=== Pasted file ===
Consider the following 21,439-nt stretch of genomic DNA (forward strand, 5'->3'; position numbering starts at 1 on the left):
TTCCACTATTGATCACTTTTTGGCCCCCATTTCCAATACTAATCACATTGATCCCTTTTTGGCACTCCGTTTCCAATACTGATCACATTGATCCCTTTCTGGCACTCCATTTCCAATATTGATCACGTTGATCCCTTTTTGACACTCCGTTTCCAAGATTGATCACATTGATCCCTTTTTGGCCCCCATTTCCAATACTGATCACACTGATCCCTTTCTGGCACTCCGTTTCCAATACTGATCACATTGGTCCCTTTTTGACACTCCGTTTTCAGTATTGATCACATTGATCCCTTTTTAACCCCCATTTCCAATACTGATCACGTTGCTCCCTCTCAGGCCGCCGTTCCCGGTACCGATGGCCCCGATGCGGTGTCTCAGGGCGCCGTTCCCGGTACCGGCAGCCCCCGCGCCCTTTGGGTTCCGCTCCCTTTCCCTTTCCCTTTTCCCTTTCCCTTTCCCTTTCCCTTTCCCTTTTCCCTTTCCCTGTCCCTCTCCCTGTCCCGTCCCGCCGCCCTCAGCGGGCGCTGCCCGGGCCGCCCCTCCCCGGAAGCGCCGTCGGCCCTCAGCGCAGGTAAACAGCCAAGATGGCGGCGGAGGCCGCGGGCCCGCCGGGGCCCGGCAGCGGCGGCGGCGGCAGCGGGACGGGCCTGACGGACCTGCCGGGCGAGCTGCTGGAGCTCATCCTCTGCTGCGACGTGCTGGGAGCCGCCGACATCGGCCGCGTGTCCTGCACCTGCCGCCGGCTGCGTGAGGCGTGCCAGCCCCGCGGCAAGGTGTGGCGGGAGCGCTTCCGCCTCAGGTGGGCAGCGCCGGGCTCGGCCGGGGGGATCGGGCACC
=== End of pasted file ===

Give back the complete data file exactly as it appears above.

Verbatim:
Consider the following 21,439-nt stretch of genomic DNA (forward strand, 5'->3'; position numbering starts at 1 on the left):
TTCCACTATTGATCACTTTTTGGCCCCCATTTCCAATACTAATCACATTGATCCCTTTTTGGCACTCCGTTTCCAATACTGATCACATTGATCCCTTTCTGGCACTCCATTTCCAATATTGATCACGTTGATCCCTTTTTGACACTCCGTTTCCAAGATTGATCACATTGATCCCTTTTTGGCCCCCATTTCCAATACTGATCACACTGATCCCTTTCTGGCACTCCGTTTCCAATACTGATCACATTGGTCCCTTTTTGACACTCCGTTTTCAGTATTGATCACATTGATCCCTTTTTAACCCCCATTTCCAATACTGATCACGTTGCTCCCTCTCAGGCCGCCGTTCCCGGTACCGATGGCCCCGATGCGGTGTCTCAGGGCGCCGTTCCCGGTACCGGCAGCCCCCGCGCCCTTTGGGTTCCGCTCCCTTTCCCTTTCCCTTTTCCCTTTCCCTTTCCCTTTCCCTTTCCCTTTTCCCTTTCCCTGTCCCTCTCCCTGTCCCGTCCCGCCGCCCTCAGCGGGCGCTGCCCGGGCCGCCCCTCCCCGGAAGCGCCGTCGGCCCTCAGCGCAGGTAAACAGCCAAGATGGCGGCGGAGGCCGCGGGCCCGCCGGGGCCCGGCAGCGGCGGCGGCGGCAGCGGGACGGGCCTGACGGACCTGCCGGGCGAGCTGCTGGAGCTCATCCTCTGCTGCGACGTGCTGGGAGCCGCCGACATCGGCCGCGTGTCCTGCACCTGCCGCCGGCTGCGTGAGGCGTGCCAGCCCCGCGGCAAGGTGTGGCGGGAGCGCTTCCGCCTCAGGTGGGCAGCGCCGGGCTCGGCCGGGGGGATCGGGCACC